The Countess of Pembroke’s Arcadia Summary

Philip Sidney

The Countess of Pembroke’s Arcadia

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The Countess of Pembroke’s Arcadia Summary

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The Countess of Pembroke’s Arcadia is a prose pastoral romance by Sir Philip Sidney. The first version was completed by the late 1570s. Sidney then went on to write a revised and expanded version that remained uncompleted at the time of his death in 1586.

The story takes place in a province of Ancient Greece called Arcadia. Duke Basilius rules Arcadia well, maintaining peace and prosperity in the region. Basilius has a loyal wife, Gynecia, and two beautiful daughters, Pamela and Philoclea. A crude servant, Demetas, his wife, Miso, and their daughter, Mopsa, care for the family.

Curious about what the future holds for his family and country, Basilius travels to the oracle at Delphos to receive a prediction. Shockingly, the oracle tells him that Pamela will be stolen from him, Philoclea will enter into an unsuitable love affair, and Gynecia will cheat on him. Basilius tells his friend Philanax what has happened and leaves Philanax in charge of the kingdom while Basilius takes his family and retires to the countryside accompanied by Demetas’s family.

Pyrocles, a young prince, spots Philoclea in passing and falls in love with her. Accompanied by his friend Musiorus, Pyrocles disguises himself as a female warrior named Cleophila and goes to Basilius’s pastoral lodge to meet Philoclea in person. Basilius falls in love with Cleophila and invites her to stay with the family. Meanwhile, Musidorus is enamored with Pamela and disguises himself as a shepherd named Dorus to get closer to her.

While listening to the shepherds sing one day, the group is attacked by a lion and a bear. Cleophila kills the lion, leading Gynecia to suspect she is a man, while Philoclea feels a deep affection for her. Dorus kills the bear, saving Pamela, but she is not interested in him. He continues to pursue her, but in order to cover his tracks directs all his shows of affection to Mopsa, who remains oblivious to the fact that Dorus loves Pamela and not her. Finally, Dorus reveals that he is a prince, and Pamela accepts his proposal that they run away and elope.

Pyrocles also reveals himself to Philoclea who agrees to marry him, but before they can, a rabble of Arcadian citizens arrive, angry with Basilius for neglecting his duties as a leader. The group drives off the rabble.

Musidorus tells Pyrocles that he is going to run off with Pamela. Pryrocles and Philoclea cannot do the same because Pyrocles is constantly being watched by Basilius, who is in love with Cleophila, and Gynecia who has figured out that Pyrocles is a man and is in love with him. Gynecia tells Pyrocles that she will reveal his identity unless he sleeps with her. Pyrocles pretends to agree, sending Gynecia to meet him in a cave. He sends Basilius to the same location, pretending as Cleophila to want to sleep with him. He hopes that the husband and wife will distract each other, giving him time to get away with Philoclea.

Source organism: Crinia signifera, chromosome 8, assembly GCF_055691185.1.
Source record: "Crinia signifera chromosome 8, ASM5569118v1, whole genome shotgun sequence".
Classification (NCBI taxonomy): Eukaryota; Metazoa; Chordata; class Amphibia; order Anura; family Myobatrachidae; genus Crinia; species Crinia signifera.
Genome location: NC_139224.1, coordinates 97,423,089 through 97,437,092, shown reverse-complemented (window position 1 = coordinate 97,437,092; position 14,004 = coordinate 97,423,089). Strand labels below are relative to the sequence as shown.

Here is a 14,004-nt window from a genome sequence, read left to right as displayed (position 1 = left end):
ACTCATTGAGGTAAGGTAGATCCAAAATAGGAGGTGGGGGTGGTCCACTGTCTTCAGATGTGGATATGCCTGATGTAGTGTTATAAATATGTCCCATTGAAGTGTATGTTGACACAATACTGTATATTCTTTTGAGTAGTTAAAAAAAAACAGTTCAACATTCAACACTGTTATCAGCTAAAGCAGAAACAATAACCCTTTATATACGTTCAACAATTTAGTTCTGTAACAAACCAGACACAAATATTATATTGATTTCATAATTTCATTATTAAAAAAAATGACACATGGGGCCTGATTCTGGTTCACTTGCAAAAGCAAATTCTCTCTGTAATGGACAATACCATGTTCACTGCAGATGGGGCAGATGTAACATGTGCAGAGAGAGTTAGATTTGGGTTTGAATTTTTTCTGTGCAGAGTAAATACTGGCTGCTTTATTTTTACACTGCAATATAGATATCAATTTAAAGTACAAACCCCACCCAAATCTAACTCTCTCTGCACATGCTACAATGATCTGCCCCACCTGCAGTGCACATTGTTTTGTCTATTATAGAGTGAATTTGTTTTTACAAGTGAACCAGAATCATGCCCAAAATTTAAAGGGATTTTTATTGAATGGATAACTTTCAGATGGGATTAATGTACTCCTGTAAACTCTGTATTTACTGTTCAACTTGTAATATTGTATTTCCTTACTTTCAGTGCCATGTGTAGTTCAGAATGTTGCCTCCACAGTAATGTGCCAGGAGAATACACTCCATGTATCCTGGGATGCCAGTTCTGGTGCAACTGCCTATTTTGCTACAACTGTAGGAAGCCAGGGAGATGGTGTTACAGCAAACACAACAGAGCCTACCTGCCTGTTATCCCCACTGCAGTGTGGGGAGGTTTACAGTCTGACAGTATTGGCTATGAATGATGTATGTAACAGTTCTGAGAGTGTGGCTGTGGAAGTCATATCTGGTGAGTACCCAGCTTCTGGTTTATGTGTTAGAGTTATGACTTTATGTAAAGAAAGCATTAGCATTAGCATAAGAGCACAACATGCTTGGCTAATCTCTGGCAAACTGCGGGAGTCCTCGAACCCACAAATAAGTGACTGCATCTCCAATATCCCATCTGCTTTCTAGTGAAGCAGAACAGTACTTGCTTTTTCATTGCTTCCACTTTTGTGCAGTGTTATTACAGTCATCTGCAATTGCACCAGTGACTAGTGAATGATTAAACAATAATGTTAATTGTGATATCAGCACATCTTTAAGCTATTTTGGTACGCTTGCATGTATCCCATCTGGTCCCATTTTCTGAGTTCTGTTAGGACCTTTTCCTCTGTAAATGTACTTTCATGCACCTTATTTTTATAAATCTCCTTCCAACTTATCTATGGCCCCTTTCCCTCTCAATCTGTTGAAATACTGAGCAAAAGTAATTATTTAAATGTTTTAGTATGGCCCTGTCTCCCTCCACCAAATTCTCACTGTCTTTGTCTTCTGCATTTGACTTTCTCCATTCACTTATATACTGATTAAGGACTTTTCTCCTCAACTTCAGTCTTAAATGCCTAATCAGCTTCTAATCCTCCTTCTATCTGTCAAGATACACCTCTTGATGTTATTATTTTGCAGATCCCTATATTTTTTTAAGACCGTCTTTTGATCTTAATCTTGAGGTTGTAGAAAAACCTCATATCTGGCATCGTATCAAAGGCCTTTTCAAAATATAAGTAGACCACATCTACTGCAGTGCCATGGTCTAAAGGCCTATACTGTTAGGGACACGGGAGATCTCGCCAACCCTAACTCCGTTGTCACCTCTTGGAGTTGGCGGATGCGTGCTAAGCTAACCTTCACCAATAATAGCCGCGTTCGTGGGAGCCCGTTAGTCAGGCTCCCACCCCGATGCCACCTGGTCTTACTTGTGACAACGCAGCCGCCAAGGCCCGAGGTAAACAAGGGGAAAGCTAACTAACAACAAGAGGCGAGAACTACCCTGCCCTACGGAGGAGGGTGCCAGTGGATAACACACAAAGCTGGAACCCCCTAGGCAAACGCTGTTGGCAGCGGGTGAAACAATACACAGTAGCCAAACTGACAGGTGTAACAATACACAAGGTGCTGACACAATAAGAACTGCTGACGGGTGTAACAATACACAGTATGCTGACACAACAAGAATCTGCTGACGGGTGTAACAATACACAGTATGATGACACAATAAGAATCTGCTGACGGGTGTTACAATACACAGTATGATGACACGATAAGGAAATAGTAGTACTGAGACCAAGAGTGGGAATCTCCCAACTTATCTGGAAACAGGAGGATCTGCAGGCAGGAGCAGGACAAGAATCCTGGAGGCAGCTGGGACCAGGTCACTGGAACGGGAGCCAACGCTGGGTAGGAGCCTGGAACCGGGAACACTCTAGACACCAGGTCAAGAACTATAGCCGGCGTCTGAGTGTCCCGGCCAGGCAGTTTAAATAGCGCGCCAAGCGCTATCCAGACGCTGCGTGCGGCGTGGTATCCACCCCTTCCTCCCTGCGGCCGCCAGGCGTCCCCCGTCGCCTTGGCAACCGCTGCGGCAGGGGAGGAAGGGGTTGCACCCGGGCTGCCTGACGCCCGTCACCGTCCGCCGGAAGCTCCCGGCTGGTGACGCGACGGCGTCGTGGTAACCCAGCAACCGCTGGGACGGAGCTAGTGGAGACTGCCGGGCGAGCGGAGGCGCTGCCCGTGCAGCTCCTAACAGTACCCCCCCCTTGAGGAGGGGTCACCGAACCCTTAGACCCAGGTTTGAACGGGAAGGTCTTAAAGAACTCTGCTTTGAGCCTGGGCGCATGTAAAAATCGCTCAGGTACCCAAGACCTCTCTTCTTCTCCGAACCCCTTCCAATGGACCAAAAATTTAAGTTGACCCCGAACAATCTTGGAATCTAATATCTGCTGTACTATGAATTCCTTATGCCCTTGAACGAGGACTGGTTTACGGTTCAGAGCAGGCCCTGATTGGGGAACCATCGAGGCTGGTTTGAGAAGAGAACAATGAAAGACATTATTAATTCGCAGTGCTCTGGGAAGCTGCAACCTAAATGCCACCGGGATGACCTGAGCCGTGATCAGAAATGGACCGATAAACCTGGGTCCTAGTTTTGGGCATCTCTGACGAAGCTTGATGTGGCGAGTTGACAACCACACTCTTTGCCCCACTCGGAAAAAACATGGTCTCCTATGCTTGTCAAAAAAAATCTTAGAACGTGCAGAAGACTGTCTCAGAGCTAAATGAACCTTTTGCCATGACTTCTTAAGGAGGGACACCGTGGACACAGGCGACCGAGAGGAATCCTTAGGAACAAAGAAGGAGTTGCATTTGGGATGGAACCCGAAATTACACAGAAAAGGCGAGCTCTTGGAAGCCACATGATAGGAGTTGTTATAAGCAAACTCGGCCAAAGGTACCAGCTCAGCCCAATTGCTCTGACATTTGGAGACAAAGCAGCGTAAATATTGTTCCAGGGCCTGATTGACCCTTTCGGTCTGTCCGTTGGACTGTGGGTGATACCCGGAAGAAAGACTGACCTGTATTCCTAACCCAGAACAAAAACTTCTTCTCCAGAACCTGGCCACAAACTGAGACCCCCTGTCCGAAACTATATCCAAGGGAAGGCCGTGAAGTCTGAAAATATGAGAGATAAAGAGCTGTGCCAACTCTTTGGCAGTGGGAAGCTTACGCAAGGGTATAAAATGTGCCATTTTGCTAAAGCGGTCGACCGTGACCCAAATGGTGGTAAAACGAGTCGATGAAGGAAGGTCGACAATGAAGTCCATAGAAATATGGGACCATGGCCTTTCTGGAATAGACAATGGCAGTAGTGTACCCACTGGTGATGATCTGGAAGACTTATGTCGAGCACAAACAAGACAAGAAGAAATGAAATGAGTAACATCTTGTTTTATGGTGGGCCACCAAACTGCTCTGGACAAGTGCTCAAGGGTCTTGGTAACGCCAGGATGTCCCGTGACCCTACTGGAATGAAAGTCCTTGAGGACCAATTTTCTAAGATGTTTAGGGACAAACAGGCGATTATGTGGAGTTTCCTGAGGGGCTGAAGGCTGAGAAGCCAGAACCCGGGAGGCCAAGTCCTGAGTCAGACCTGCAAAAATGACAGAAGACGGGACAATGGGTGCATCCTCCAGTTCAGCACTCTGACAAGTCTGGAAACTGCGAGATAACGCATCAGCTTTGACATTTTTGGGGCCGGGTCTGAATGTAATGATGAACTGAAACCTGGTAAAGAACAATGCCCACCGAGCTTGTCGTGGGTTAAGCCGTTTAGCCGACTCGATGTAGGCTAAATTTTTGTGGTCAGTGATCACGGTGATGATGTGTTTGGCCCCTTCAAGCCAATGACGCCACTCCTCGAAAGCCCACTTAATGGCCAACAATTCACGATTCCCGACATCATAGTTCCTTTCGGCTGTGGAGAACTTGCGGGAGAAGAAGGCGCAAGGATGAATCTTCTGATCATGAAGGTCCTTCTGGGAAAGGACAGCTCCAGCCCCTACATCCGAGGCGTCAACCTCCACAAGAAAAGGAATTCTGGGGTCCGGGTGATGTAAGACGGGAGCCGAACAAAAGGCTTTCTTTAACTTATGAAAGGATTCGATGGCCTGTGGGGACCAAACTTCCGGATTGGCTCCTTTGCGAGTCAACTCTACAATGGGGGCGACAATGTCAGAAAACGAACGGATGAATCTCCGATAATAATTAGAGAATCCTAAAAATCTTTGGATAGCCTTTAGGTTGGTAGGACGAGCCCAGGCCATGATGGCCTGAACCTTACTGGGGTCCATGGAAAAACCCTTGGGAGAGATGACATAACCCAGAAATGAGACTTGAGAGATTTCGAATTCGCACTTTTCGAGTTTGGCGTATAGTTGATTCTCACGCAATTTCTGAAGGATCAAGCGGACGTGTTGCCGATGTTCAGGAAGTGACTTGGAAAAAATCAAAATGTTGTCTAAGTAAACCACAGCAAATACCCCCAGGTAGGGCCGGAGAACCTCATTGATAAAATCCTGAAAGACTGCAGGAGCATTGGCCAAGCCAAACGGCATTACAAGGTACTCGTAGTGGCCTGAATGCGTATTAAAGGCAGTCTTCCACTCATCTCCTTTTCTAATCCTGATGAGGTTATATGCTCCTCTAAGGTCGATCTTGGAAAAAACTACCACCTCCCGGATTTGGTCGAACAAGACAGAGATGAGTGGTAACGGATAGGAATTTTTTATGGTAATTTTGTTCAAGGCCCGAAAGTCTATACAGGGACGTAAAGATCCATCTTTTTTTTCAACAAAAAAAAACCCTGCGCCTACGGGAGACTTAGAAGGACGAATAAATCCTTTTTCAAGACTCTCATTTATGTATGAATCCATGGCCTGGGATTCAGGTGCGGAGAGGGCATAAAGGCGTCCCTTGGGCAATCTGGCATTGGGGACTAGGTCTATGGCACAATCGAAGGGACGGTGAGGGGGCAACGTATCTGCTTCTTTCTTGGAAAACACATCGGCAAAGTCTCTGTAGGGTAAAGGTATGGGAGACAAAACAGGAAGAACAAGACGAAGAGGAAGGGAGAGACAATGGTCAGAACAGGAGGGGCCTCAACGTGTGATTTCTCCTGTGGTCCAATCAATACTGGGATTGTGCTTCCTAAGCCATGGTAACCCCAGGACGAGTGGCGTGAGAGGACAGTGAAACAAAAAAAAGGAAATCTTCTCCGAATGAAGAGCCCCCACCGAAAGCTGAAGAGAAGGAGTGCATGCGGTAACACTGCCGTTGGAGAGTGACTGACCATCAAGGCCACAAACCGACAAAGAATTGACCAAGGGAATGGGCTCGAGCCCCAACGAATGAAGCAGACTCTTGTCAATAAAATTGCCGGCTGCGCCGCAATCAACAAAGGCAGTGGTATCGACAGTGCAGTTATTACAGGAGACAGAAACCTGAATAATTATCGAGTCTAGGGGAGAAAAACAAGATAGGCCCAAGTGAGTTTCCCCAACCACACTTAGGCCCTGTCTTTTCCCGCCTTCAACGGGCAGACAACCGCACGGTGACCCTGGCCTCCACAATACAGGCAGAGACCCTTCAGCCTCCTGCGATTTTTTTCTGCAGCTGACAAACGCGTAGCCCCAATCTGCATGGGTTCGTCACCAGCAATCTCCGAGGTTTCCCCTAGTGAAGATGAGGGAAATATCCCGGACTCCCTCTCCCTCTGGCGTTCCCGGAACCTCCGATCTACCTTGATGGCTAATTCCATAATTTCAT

Meanwhile, Musidorus and Pamela head for the nearest seaport. On the way, Musidorus attempts to rape her, but they are interrupted by the arrival of another mob from Arcadia. Meanwhile, Dametas finds Pamela missing and goes to look for her with Philoclea. He interrupts Philoclea and Pyrocles in bed and locks them in while he goes to fetch Basilius.

Basilus and Gynecia spend the night together, but Basilius accidentally drinks poison that Gynecia has prepared for Pyrocles and dies. Philanax arrives to investigate and decides to execute everyone involved in Basilius’s death. He throws Pyrocles in prison and then sets out to find Musidorus and Pamela. He discovers them being held captive by the mob, which wants to ransom them. Philanax kills the members of the mob and puts Musidorus in prison with his friend.

Pamela demands to be made the new leader of Arcadia, as is her right, but Philanax refuses to let her ascend until her father’s death has been sufficiently investigated. Meanwhile, the populace of Arcadia continues to revolt at the prospect of a new leader. Different factions support different claimants to the throne.

It is then that Euarchus, the ruler of a nearby province, arrives to visit Basilius. Euarchus is Pyrocles’s father, but he has no idea that his son is also in Arcadia. Euarchus is persuaded to rule Arcadia while Philanax holds a trial for Basilius’s murder. Gynecia, Pyrocles, and Musidorus are all sentenced to death for their various crimes. Only after the end of the trial does Euarchus learn that his son was involved in the incident, but he decides to uphold his death sentence. However, just as the executions are about to be carried out, Basilius’s corpse begins to move. The Duke wakes up from a deep coma just in time to pardon the princes and marry them to the princesses, ensuring a happy ending for all.